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Richard I

Depiction of Richard being pardoned by Emperor Henry VI, c. 1196

Steven Runciman’s profile of Richard the Lionheart, written at a time of impending crisis in Anglo-Cypriot relations, offers a nuanced and sensitive portrait, writes Minoo Dinshaw.

J.J.N. McGurk describes how Gerald’s later years were filled with his excellent books on Wales and his unsuccessful struggle for a bishopric.

St George only gained popularity in England in the 15th century and Richard the Lionheart had nothing to do with it.

19th-century portrait of Richard the Lionheart by Merry-Joseph Blondel

Richard the Lionheart was born in Oxford on 8 September 1157.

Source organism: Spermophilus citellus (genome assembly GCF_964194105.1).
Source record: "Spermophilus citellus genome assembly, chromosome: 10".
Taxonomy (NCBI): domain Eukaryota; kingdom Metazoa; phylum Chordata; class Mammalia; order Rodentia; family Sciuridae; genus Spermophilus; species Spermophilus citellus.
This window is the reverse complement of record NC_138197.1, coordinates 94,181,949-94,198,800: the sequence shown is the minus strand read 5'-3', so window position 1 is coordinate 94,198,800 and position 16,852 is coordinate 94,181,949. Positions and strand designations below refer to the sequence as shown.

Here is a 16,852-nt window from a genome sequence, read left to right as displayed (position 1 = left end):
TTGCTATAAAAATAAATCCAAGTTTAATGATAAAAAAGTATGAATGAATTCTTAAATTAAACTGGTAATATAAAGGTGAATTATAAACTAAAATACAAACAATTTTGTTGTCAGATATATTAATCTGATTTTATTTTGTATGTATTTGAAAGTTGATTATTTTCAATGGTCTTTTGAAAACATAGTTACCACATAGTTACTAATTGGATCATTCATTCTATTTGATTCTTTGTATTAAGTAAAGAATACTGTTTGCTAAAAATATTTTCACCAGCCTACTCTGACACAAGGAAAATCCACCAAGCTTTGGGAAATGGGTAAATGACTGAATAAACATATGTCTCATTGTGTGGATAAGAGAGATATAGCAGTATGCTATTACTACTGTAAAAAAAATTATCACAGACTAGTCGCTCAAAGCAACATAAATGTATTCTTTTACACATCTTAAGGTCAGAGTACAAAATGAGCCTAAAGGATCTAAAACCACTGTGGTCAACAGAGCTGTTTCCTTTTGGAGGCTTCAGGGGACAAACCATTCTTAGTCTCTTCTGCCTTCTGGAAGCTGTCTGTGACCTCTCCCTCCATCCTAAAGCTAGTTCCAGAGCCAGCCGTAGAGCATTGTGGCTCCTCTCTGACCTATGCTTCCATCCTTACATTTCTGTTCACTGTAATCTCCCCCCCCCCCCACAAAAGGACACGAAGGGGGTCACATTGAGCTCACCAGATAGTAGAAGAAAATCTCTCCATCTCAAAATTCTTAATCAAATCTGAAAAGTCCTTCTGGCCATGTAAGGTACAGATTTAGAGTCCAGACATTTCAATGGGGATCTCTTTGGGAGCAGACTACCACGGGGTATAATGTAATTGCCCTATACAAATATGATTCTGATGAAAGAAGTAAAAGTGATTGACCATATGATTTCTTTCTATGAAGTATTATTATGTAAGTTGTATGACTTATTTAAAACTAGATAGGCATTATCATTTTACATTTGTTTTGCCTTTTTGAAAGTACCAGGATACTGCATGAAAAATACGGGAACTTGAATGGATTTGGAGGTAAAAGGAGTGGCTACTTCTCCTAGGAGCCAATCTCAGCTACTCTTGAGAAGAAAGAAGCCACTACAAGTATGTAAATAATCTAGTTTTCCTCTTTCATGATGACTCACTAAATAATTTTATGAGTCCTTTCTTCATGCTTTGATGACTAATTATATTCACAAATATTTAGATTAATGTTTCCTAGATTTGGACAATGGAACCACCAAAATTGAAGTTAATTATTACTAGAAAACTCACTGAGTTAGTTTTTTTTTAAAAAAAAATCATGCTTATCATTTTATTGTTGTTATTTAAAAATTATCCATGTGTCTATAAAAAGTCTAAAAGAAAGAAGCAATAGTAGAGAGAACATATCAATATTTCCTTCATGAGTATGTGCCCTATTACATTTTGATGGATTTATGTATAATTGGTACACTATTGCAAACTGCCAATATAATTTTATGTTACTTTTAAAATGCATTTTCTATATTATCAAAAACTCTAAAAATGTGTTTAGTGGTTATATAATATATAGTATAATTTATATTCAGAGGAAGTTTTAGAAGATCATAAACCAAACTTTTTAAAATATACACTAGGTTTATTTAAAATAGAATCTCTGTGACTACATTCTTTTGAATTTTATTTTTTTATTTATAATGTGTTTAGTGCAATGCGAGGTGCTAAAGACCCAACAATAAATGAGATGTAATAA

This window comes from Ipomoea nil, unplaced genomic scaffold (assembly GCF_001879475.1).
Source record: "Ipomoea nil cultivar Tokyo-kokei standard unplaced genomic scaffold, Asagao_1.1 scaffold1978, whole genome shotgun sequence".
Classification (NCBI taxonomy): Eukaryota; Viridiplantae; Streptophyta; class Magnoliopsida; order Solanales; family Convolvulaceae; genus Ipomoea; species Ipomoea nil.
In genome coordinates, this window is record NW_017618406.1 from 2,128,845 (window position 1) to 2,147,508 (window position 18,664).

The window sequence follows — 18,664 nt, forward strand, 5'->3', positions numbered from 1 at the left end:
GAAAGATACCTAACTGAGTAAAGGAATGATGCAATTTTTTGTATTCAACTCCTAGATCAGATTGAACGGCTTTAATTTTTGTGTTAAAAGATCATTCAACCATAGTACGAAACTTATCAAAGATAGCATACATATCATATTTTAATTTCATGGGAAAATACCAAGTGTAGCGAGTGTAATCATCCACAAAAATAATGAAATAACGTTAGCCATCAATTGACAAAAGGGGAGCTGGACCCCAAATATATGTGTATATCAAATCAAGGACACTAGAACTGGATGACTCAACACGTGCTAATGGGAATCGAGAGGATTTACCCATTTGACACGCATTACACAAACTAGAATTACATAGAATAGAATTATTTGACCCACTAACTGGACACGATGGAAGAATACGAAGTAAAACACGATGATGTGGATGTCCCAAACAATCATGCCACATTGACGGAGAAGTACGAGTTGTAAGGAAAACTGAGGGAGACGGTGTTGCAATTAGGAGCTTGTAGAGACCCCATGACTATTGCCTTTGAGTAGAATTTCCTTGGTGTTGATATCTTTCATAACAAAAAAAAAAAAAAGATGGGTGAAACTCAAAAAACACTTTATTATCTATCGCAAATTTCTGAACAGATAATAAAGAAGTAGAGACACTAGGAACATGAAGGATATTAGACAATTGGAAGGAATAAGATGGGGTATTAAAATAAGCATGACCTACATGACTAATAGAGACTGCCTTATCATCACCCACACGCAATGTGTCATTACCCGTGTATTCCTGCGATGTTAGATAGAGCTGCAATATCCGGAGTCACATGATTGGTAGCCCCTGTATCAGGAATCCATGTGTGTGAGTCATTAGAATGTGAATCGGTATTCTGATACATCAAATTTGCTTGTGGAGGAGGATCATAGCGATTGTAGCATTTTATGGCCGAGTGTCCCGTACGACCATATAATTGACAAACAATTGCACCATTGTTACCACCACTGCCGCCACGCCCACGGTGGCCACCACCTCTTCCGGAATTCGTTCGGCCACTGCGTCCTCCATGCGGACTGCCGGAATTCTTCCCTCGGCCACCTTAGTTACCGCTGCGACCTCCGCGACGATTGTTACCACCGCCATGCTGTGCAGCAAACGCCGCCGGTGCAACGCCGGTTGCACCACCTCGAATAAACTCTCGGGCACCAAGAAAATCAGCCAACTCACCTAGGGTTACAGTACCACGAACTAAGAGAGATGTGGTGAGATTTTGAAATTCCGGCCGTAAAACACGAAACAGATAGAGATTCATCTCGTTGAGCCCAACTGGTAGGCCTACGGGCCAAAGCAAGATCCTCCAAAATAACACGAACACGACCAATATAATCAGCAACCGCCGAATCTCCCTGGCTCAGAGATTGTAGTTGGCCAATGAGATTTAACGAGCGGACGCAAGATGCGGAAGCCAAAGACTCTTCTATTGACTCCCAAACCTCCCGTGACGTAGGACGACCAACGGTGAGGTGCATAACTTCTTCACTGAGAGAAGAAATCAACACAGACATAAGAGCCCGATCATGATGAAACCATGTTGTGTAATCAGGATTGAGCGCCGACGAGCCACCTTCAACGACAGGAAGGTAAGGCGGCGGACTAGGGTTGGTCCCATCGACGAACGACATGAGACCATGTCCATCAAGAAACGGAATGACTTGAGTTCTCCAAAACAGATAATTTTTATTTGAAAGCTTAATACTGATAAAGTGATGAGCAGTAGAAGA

Depiction of Richard (l) and Saladin (r), c. 1250–60. Photograph by Ealdgyth (Own work). Licensed under CC BY-SA 3.0 via Wikimedia Commons.

Sir Steven Runciman profiles a fabled Englishman, concerned with the political and military relationships between East and West.

Richard I being anointed during his coronation in Westminster Abbey, from a 13th-century chronicle

What made for a good king in the Middle Ages? John Gillingham argues the case for Richard the Lionheart